Community members in suburban Denver marked the 20th anniversary of the Columbine High School shooting Saturday with a remembrance ceremony that celebrated the school's survival and by volunteering at shelters, doing neighborhood cleanup projects and laying flowers and cards at a memorial to the 13 people killed. "We're changed," Dawn Anna, whose daughter Lauren Townsend was among the students killed in the school's library, said before a crowd of more than 2,000 gathered in a park near the high school. The events ended a three-day slate of somber gatherings honoring the victims and lending support to their families, survivors of the April 20, 1999, attack and the school's students and staff.
One of the operations most vital to Facebook Inc. at this moment is a world away from its Menlo Park, California, headquarters, and in more ways than one. This is Boom Live, one of seven tiny fact-checking firms at the heart of Facebook's efforts to rebuild some of its credibility during India's elections. Based on the early tallies, more than 60 percent of India's 900 million eligible voters are expected to cast ballots between now and May 19, as the center-left Congress Party tries to seize power from the right-wing Bharatiya Janata Party.
The Russian government undertook a "sweeping and systematic" campaign to help Donald Trump win the White House in 2016, believing it would benefit from his presidency, and found campaign aides eager to benefit from their help, special counsel Robert Mueller concluded in a report released Thursday. The investigation did not find that the president or his campaign conspired with Russia to win the election. But the special counsel's report revealed a detailed portrait of a campaign that was receptive to Russia's efforts, was eager to benefit from them, and did not appear to appreciate the massive foreign intelligence operation behind those activities.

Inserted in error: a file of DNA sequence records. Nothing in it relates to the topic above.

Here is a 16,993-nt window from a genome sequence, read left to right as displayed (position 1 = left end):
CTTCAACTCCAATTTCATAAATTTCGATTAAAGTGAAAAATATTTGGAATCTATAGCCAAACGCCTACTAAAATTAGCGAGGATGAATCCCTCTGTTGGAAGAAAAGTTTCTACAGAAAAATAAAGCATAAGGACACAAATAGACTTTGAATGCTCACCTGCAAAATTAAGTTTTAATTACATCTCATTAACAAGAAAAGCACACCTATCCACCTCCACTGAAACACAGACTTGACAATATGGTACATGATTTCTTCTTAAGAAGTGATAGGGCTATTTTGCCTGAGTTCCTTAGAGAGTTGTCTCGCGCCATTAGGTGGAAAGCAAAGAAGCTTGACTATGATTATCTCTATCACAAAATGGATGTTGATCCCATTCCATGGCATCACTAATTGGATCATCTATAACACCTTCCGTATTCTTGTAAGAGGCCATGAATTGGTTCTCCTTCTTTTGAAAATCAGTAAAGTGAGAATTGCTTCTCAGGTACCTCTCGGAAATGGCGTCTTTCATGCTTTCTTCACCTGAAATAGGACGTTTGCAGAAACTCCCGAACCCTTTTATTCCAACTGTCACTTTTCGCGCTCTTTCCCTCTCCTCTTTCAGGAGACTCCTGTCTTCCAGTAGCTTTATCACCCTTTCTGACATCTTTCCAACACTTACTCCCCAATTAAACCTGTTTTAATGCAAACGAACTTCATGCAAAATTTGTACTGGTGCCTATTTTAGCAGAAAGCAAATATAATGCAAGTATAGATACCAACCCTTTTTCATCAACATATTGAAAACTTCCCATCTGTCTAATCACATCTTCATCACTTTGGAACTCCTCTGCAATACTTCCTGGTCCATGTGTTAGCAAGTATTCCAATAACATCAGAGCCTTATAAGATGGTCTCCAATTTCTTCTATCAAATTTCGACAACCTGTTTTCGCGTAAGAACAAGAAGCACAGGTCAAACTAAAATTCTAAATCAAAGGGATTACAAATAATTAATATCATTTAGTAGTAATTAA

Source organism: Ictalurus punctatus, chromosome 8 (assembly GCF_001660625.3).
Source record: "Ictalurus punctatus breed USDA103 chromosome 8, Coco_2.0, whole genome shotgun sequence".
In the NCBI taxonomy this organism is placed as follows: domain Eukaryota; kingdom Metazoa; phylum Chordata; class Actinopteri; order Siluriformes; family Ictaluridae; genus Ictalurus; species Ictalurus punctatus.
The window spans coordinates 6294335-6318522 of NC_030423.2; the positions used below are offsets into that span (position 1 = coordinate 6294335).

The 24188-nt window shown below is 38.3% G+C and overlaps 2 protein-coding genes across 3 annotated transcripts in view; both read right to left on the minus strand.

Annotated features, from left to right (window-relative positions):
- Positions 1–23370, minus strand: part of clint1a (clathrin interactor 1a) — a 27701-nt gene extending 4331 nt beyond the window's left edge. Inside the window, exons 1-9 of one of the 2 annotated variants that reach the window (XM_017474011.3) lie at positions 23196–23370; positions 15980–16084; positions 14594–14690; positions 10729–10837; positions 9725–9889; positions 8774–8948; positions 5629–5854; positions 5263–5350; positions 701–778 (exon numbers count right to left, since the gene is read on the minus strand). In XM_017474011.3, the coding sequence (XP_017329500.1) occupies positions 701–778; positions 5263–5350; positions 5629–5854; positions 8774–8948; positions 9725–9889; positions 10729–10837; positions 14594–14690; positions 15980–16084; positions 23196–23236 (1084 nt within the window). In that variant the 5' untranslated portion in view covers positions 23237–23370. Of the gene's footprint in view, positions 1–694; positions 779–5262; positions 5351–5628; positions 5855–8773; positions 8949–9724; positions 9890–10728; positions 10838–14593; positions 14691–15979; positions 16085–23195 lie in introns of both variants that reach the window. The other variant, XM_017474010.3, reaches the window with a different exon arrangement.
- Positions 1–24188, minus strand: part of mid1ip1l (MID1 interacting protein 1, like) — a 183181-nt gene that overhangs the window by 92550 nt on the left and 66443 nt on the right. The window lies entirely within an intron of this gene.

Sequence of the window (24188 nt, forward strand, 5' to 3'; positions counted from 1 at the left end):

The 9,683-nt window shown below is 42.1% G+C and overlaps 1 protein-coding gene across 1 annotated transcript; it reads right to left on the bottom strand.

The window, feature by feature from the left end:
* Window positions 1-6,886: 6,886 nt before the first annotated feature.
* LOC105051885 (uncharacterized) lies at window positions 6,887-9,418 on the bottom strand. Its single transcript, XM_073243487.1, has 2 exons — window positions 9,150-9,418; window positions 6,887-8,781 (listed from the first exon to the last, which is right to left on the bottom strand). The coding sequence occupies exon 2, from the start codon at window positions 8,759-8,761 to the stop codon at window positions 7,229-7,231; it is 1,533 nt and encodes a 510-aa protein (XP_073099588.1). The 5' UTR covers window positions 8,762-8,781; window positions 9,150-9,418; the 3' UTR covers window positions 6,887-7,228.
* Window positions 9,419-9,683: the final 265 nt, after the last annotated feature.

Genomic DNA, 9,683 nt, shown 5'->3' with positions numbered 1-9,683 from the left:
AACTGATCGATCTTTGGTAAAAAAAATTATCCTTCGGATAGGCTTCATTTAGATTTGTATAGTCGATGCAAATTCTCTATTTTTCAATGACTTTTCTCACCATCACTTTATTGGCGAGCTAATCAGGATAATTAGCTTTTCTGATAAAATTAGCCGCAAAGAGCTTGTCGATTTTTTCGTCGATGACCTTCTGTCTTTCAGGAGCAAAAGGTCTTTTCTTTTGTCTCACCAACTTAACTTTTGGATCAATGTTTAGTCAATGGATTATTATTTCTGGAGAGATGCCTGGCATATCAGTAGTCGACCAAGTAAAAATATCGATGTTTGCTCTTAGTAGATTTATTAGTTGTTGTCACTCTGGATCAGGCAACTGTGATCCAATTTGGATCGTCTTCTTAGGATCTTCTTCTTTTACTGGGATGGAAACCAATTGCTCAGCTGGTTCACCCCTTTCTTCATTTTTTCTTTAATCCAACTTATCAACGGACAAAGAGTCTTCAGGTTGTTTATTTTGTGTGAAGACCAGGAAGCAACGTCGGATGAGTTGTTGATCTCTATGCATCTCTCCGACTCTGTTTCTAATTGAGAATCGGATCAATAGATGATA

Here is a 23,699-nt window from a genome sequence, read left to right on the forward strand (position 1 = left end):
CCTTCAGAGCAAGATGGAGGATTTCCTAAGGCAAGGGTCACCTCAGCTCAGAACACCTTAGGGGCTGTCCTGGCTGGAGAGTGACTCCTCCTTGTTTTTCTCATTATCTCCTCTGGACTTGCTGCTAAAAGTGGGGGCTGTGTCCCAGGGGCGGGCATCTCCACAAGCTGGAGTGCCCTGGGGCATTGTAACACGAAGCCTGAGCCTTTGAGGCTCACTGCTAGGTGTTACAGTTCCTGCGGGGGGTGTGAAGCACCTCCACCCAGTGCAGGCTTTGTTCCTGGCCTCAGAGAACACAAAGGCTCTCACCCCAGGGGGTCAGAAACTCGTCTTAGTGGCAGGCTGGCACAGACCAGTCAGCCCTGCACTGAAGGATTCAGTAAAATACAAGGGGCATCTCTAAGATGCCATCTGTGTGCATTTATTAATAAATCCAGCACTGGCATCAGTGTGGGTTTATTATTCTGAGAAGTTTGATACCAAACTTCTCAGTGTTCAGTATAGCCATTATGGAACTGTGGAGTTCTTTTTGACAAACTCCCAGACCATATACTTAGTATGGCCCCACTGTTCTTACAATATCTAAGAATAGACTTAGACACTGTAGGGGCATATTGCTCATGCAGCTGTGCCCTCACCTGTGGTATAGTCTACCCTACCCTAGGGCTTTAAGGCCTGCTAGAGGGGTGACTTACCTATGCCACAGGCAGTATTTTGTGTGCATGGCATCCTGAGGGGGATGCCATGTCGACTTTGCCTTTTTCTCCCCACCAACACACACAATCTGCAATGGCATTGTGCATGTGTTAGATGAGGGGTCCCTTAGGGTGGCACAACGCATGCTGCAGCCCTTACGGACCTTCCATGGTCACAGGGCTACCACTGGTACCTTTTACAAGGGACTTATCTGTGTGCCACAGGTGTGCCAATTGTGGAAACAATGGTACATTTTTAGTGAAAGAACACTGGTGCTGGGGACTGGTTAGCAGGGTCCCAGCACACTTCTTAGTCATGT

The Easter Sunday attacks on three churches in Sri Lanka mark a devastating escalation of violence against a Christian minority that has been targeted in the past, but never to such brutal and deadly effect. Ethnic and religious violence has plagued Sri Lanka for decades, with a 37-year conflict with Tamil rebels that claimed 100,000 lives and an upswing in recent years in clashes between the Buddhist majority and Muslims. The US State Department's most recent report on religious freedom said the National Christian Evangelical Alliance of Sri Lanka had documented "97 incidents" of attacks on churches, intimidation and violence in 2017.
Sebastien Roblin Security, Middle East Why not? At 2:30 in the morning on April 13, 2019, around a dozen missiles tore over the night sky of Hama province, Syria, launched by Israeli F-16 jets flying over Lebanon. In response, short-range Syrian air missiles arced into the night sky trailing plumes of fire from their rocket motors.
The archbishop of Paris, Michel Aupetit, began the service by drawing a parallel between the planned reconstruction of Notre-Dame de Paris cathedral and the resurrection of Jesus from the dead, celebrated every year by Christians at Easter. "We will rise up again and our cathedral will rise up again," he told the congregation, which included the mayor of Paris, Anne Hidalgo, and the head of the Paris fire service, General Jean-Claude Gallet. The mass had originally been scheduled to be held at Notre-Dame, whose spire was destroyed and its roof gutted in Monday's blaze as rescuers put their lives at risk to salvage the rest of the centuries-old cathedral and its priceless artifacts.
Brands sometimes go too hard during Pride season. Every once in a while, however, they get it right. The year 2019 has already brought us one *actually good* example.
The two Jewish parties that dared to talk openly about peace with the Palestinians captured just 10 seats in the 120-seat parliament, and opinion polls indicate dwindling support for a two-state solution among Jewish Israelis. "The majority of the people in the state of Israel no longer see a two-state solution as an option," said Oded Revivi, the chief foreign envoy for the Yesha settler council, himself an opponent of Palestinian independence. "If we are looking for peace in this region, we will have to look for a different plan from the two-state solution."
The US Federal Aviation Administration is planning what it calls a comprehensive multi-nation review of the control systems of the Boeing 737 Max airliner to include experts from nine civil aviation authorities. The review will "evaluate aspects of the 737 Max automated flight-control system, including its design and pilots' interaction with the system, to determine its compliance with all applicable regulations and to identify future enhancements that might be needed," the agency said. Boeing Max planes -- the aerospace firm's all-time best-seller -- have been grounded worldwide since then, while engineers and investigators seek the exact causes of the crashes.